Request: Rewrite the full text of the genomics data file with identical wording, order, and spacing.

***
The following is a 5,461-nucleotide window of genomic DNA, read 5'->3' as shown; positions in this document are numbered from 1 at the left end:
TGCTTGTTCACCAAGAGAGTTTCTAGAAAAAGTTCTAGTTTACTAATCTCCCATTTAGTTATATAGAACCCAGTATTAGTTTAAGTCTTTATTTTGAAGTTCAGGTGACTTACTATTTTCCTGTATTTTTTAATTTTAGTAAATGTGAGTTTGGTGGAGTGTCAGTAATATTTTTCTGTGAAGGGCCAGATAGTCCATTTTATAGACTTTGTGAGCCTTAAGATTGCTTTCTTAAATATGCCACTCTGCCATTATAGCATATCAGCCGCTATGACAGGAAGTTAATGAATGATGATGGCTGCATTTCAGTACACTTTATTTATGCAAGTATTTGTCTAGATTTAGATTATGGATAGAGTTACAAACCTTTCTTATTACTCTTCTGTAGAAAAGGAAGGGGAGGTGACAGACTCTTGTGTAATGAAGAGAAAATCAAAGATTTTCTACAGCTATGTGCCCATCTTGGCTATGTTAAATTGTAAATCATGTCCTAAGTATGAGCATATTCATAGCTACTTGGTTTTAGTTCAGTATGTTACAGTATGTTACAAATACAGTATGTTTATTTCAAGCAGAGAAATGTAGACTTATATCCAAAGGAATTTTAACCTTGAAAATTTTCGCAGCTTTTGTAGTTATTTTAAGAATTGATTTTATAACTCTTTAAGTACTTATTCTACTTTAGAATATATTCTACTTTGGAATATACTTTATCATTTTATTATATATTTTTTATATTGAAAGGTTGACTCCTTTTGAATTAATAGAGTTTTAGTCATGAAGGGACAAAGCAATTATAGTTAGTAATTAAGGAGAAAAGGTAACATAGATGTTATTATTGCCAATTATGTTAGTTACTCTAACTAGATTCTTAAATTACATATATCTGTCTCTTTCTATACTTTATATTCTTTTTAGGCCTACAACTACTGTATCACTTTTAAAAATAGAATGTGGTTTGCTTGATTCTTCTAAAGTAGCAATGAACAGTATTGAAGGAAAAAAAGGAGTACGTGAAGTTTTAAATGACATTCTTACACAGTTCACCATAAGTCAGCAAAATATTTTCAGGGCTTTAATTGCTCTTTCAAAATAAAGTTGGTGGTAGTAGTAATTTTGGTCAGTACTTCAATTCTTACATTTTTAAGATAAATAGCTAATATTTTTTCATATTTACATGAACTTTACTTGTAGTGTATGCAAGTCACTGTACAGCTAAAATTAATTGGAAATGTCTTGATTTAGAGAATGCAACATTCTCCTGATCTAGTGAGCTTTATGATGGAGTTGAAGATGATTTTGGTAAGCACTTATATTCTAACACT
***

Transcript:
The following is a 5,461-nucleotide window of genomic DNA, read 5'->3' as shown; positions in this document are numbered from 1 at the left end:
TGCTTGTTCACCAAGAGAGTTTCTAGAAAAAGTTCTAGTTTACTAATCTCCCATTTAGTTATATAGAACCCAGTATTAGTTTAAGTCTTTATTTTGAAGTTCAGGTGACTTACTATTTTCCTGTATTTTTTAATTTTAGTAAATGTGAGTTTGGTGGAGTGTCAGTAATATTTTTCTGTGAAGGGCCAGATAGTCCATTTTATAGACTTTGTGAGCCTTAAGATTGCTTTCTTAAATATGCCACTCTGCCATTATAGCATATCAGCCGCTATGACAGGAAGTTAATGAATGATGATGGCTGCATTTCAGTACACTTTATTTATGCAAGTATTTGTCTAGATTTAGATTATGGATAGAGTTACAAACCTTTCTTATTACTCTTCTGTAGAAAAGGAAGGGGAGGTGACAGACTCTTGTGTAATGAAGAGAAAATCAAAGATTTTCTACAGCTATGTGCCCATCTTGGCTATGTTAAATTGTAAATCATGTCCTAAGTATGAGCATATTCATAGCTACTTGGTTTTAGTTCAGTATGTTACAGTATGTTACAAATACAGTATGTTTATTTCAAGCAGAGAAATGTAGACTTATATCCAAAGGAATTTTAACCTTGAAAATTTTCGCAGCTTTTGTAGTTATTTTAAGAATTGATTTTATAACTCTTTAAGTACTTATTCTACTTTAGAATATATTCTACTTTGGAATATACTTTATCATTTTATTATATATTTTTTATATTGAAAGGTTGACTCCTTTTGAATTAATAGAGTTTTAGTCATGAAGGGACAAAGCAATTATAGTTAGTAATTAAGGAGAAAAGGTAACATAGATGTTATTATTGCCAATTATGTTAGTTACTCTAACTAGATTCTTAAATTACATATATCTGTCTCTTTCTATACTTTATATTCTTTTTAGGCCTACAACTACTGTATCACTTTTAAAAATAGAATGTGGTTTGCTTGATTCTTCTAAAGTAGCAATGAACAGTATTGAAGGAAAAAAAGGAGTACGTGAAGTTTTAAATGACATTCTTACACAGTTCACCATAAGTCAGCAAAATATTTTCAGGGCTTTAATTGCTCTTTCAAAATAAAGTTGGTGGTAGTAGTAATTTTGGTCAGTACTTCAATTCTTACATTTTTAAGATAAATAGCTAATATTTTTTCATATTTACATGAACTTTACTTGTAGTGTATGCAAGTCACTGTACAGCTAAAATTAATTGGAAATGTCTTGATTTAGAGAATGCAACATTCTCCTGATCTAGTGAGCTTTATGATGGAGTTGAAGATGATTTTGGTAAGCACTTATATTCTAACACT